Schering-Plough's manufacturing has been under a cloud since February 2001, when the company revealed quality-control lapses at plants in Puerto Rico and New Jersey.
Deutsche Bank Securities analyst Barbara Ryan said the closed investigation "just lifts uncertainty."
The federal government leveled a $500 million fine against Schering-Plough in connection with the problems.
Rocky Shoes Gets Military Contract
October 1, 2003
Nelsonville-based Rocky Shoes & Boots said yesterday that it has entered into a $6.1 million agreement with Belleville Shoe Manufacturing Co. to make boots for the U.S. military. The boots will be made in Puerto Rico, with shipments expected to begin in December and be completed by April.
Bush Invites Arroyo To Mark Hispanic Heritage
By Tim Buckley Deseret Morning News
September 30, 2003
The Jazz will be without one of its top point guards for part of the team's opening week of training camp. Call it an excused absence. Carlos Arroyo, the only point on the Jazz's camp roster with NBA experience, has been summoned to the White House. There, the native of Fajardo, Puerto Rico, will attend a Thursday reception hosted by President Bush in celebration of Hispanic Heritage Month. Other athletes invited include the NBA's Eduardo Najera of the Dallas Mavericks and Pau Gasol of the Memphis Grizzlies, Tony Gonzales of the NFL's Kansas City Chiefs and Major League Baseball stars Alex Rodriguez and Rafael Palmeiro of the Texas Rangers. Hispanic Heritage Month, celebrated annually from Sept. 15 through Oct. 15 in the United States, honors the cultural diversity and unique contributions of America's Hispanic community.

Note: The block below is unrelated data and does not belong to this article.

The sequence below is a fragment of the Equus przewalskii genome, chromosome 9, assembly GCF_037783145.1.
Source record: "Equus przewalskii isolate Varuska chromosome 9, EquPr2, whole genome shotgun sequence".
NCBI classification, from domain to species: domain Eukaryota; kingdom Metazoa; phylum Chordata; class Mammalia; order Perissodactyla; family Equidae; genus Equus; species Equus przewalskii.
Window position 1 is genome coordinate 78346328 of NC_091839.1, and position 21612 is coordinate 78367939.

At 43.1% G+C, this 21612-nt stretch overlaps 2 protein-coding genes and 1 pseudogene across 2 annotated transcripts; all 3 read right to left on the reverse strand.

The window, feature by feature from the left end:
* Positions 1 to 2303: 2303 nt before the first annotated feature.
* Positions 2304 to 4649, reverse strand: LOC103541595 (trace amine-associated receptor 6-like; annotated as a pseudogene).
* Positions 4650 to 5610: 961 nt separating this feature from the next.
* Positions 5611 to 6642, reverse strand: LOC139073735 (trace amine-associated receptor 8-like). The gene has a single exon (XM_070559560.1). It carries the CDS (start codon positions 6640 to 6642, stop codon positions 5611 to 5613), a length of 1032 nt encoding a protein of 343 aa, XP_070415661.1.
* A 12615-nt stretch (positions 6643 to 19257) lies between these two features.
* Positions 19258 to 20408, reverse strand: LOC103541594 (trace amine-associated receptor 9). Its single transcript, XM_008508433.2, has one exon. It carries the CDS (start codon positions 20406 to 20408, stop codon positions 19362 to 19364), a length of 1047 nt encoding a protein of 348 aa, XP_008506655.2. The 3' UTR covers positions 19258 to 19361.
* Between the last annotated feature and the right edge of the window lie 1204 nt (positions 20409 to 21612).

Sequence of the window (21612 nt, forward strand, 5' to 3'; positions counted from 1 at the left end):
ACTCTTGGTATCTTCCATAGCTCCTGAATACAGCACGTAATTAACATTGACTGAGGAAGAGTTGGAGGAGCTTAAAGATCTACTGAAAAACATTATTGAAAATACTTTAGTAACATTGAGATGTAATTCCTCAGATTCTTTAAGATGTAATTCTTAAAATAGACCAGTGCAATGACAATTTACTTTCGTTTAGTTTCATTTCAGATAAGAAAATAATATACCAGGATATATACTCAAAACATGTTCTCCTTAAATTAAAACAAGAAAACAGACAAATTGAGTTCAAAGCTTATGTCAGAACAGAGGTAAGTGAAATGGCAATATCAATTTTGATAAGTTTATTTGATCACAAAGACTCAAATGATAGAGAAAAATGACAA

The 24-year-old Arroyo will be battling for the starting point guard position. Last season Arroyo averaged 2.9 points and 1.5 assists in 81 games as the Jazz's No. 3 point. Earlier this summer, the former Florida International University point led the Puerto Rican National Team to a berth in the 2004 Summer Olympics in Athens, Greece, with a bronze-medal game win over Canada in the FIBA Americas Zone qualifying tournament.
Hernandez Colon Opposes Mercados Nomination
By Joanisabel Gonzalez-Velazquez of WOW News
September 30, 2003
Former Gov. Rafael Hernandez Colon said Tuesday that Secretary of State Ferdinand Mercado, nominated as chief justice for the Supreme Court, does not have the experience or intellectual background to lead the Supreme Court or to discuss judicial matters with his peers.
Hernandez Colon said the chief justice is required to lead the Supreme Court and to develop a constant dialog with other justices to resolve controversies about civil and constitutional rights and legal interpretations.
"How is it possible that a person whose professional experience consists of four years as legal adviser to a legislative committee and seven years as district judge can discuss judicial matters with [a] justice?" Hernandez Colon stated.